Michael E. Peskin & Daniel V. Schroeder, *An Introduction to Quantum Field Theory*, (Perseus Books, 1995) – Chapter 2.

Continuing our discussion of the derivation of the Klein-Gordon field by analogy with the harmonic oscillator, we arrived at the field and its conjugate momentum density:

The operators and are analogues of the raising and lowering operators and in the harmonic oscillator, with the extra condition that we have one pair of operators for each momentum . In the harmonic oscillator, the operators satisfied the commutation relation

When applied to the Klein-Gordon field, we assume that operators with different momenta commute, but those with the same momenta do not. The assumption is that

[These equations differ from those in Klauber’s book as discussed earlier in that the factors of turn up in different places. However, the final result for the commutator is the same, which is what matters.]

From here, we can work out the commutator by plugging the operator commutators into the integrals for and . This is similar to the derivation we did earlier, except here we’re assuming the commutators for and are as given above, rather than deriving them from the assumed commutator . This calculation proves to be somewhat easier than the previous one, in that we can throw away all integrals containing and . We get

This is the same result we got earlier using Klauber’s method. Remember that we’re still taking the field to be a real field.

P&S now derive the total Hamiltonian in their equation 2.31. The technique is very similar to that used by Klauber. The differences are (i) we take the momentum to be continuous rather than the discrete used by Klauber; (ii) the Klein-Gordon field is real, rather than the two complex fields used by Klauber; (iii) the Hamiltonian density has a factor of not found in Klabuer; and (iv) the factors of show up in different places.

P&S’s Hamiltonian density is

From 1 we have

Plugging this and 2 into 11 and integrating over gives the total Hamiltonian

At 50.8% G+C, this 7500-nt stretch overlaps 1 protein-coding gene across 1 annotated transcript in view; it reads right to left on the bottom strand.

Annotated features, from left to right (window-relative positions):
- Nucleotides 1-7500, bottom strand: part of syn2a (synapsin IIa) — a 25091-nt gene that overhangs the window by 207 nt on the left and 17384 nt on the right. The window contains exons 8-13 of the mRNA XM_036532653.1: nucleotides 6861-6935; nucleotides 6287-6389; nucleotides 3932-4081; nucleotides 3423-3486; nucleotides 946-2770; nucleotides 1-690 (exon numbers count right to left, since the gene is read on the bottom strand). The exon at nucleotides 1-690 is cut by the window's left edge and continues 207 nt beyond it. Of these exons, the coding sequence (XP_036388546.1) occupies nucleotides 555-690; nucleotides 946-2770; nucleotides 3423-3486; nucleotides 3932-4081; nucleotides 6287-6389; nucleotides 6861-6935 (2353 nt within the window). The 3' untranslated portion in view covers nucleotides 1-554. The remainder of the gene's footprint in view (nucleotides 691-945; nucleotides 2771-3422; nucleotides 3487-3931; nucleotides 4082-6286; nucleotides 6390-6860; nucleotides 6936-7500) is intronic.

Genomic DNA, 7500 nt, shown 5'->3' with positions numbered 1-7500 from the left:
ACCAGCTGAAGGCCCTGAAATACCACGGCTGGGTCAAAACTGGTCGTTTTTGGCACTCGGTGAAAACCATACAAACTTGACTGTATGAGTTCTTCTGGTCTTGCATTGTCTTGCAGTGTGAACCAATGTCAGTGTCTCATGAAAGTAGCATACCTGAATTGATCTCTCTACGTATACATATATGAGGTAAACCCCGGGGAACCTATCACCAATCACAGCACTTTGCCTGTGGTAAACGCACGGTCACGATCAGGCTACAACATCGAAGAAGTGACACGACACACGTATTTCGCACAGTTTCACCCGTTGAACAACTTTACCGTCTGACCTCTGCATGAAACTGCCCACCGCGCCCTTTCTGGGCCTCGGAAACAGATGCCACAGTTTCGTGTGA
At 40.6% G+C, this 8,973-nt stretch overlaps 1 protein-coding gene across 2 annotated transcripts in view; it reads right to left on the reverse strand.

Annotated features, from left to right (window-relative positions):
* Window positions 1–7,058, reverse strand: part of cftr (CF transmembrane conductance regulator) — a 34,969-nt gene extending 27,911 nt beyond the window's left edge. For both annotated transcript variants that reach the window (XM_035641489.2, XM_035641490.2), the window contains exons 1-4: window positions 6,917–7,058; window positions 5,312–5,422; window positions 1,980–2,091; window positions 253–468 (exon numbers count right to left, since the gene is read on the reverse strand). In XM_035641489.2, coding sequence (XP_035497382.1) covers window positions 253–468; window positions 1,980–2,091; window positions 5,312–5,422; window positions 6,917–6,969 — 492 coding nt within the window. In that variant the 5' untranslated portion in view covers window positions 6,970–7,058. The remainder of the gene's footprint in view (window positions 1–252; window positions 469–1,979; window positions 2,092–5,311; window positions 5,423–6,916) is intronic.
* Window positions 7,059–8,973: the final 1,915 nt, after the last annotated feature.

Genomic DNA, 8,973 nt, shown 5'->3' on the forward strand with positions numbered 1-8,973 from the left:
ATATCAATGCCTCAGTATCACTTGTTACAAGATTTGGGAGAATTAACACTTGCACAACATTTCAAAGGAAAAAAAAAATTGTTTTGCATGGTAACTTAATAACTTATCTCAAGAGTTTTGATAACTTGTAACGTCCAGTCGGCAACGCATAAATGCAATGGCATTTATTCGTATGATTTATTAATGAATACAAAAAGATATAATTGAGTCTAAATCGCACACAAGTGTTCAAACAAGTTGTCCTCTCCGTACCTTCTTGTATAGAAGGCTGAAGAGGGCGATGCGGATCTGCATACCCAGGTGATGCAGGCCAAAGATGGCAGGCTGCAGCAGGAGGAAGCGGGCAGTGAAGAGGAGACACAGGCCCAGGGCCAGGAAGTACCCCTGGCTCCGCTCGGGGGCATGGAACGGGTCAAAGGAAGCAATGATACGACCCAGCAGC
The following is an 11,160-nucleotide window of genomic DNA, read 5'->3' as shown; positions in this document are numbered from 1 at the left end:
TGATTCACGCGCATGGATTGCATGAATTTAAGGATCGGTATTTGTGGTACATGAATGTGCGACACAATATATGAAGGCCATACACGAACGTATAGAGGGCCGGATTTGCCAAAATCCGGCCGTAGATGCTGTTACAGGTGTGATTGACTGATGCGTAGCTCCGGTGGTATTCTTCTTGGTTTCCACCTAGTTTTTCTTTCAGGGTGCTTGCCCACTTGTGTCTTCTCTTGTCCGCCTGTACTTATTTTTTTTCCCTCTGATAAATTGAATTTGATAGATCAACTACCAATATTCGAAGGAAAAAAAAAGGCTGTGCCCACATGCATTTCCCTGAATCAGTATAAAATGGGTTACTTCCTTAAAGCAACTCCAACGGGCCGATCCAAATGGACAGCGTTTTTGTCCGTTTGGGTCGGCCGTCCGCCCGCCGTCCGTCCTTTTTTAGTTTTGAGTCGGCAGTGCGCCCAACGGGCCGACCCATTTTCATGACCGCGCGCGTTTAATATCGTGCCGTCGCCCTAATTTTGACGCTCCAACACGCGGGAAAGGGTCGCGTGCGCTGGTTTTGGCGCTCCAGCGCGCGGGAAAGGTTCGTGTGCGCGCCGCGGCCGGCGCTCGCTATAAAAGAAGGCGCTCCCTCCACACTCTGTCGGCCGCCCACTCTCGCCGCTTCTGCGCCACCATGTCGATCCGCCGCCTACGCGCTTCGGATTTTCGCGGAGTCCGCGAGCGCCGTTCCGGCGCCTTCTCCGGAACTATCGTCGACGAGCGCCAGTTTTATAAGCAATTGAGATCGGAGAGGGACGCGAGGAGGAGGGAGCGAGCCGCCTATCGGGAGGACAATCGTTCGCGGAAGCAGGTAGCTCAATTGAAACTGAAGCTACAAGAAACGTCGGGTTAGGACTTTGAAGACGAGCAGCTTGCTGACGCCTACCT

where comes from the term in 11 and comes from :

Doing the integral first, we have

so we can set and eliminate the integral over . Further, using converts and to

Since we’re integrating over all we can replace by in the last term, and use 4 on the first term:

Since the commutator in the last term has two operators both with suffix , it is an infinite quantity, so its integral is infinite. This is swept under the carpet by saying that since this energy is present in all states and it’s only the difference between a given state and the ground state that can be measured, we can ignore it. In the harmonic oscillator, the ground state has energy so this infinite term can be thought of as the sum of this zero-point energy over all momentem states.

In field theory, a state is postulated such that for all . This is the vacuum state, which has the infinite zero-point energy. If we operate on with this produces an eigenstate of as we can show using the commutator 4 and ignoring the infinite energy term:

The operator acts on the vacuum to create an excited state with energy in the same way that the operator in the harmonic oscillator operates on the ground state to produce an oscillator in the next highest energy state. In field theory, this excitation is called a particle, so becomes a creation operator that creates a particle with energy . A similar calculation shows that , acting on a state containing a particle of energy , removes this particle from the state and produces an eigenstate with energy lowered by , so is called an annihilation operator. These operators can produce and destroy multiple particles within a single state.